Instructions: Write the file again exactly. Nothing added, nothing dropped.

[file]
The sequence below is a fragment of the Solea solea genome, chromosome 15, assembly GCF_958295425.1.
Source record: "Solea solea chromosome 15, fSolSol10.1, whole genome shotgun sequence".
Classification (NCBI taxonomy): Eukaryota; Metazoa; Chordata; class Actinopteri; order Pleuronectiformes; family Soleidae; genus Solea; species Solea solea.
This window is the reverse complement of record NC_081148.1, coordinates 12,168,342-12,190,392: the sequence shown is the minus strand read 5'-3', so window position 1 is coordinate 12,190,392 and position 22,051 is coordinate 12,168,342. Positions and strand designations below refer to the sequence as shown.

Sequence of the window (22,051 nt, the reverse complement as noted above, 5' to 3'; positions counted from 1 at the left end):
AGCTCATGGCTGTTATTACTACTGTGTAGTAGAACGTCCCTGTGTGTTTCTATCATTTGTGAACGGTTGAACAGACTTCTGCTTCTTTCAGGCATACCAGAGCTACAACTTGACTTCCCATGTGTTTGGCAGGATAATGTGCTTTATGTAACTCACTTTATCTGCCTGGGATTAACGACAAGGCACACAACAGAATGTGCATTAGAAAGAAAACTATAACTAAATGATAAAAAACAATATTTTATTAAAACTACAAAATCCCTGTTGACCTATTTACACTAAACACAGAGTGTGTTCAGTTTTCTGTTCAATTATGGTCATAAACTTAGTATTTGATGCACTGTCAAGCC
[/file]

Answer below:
The sequence below is a fragment of the Solea solea genome, chromosome 15, assembly GCF_958295425.1.
Source record: "Solea solea chromosome 15, fSolSol10.1, whole genome shotgun sequence".
Classification (NCBI taxonomy): Eukaryota; Metazoa; Chordata; class Actinopteri; order Pleuronectiformes; family Soleidae; genus Solea; species Solea solea.
This window is the reverse complement of record NC_081148.1, coordinates 12,168,342-12,190,392: the sequence shown is the minus strand read 5'-3', so window position 1 is coordinate 12,190,392 and position 22,051 is coordinate 12,168,342. Positions and strand designations below refer to the sequence as shown.

Sequence of the window (22,051 nt, the reverse complement as noted above, 5' to 3'; positions counted from 1 at the left end):
AGCTCATGGCTGTTATTACTACTGTGTAGTAGAACGTCCCTGTGTGTTTCTATCATTTGTGAACGGTTGAACAGACTTCTGCTTCTTTCAGGCATACCAGAGCTACAACTTGACTTCCCATGTGTTTGGCAGGATAATGTGCTTTATGTAACTCACTTTATCTGCCTGGGATTAACGACAAGGCACACAACAGAATGTGCATTAGAAAGAAAACTATAACTAAATGATAAAAAACAATATTTTATTAAAACTACAAAATCCCTGTTGACCTATTTACACTAAACACAGAGTGTGTTCAGTTTTCTGTTCAATTATGGTCATAAACTTAGTATTTGATGCACTGTCAAGCC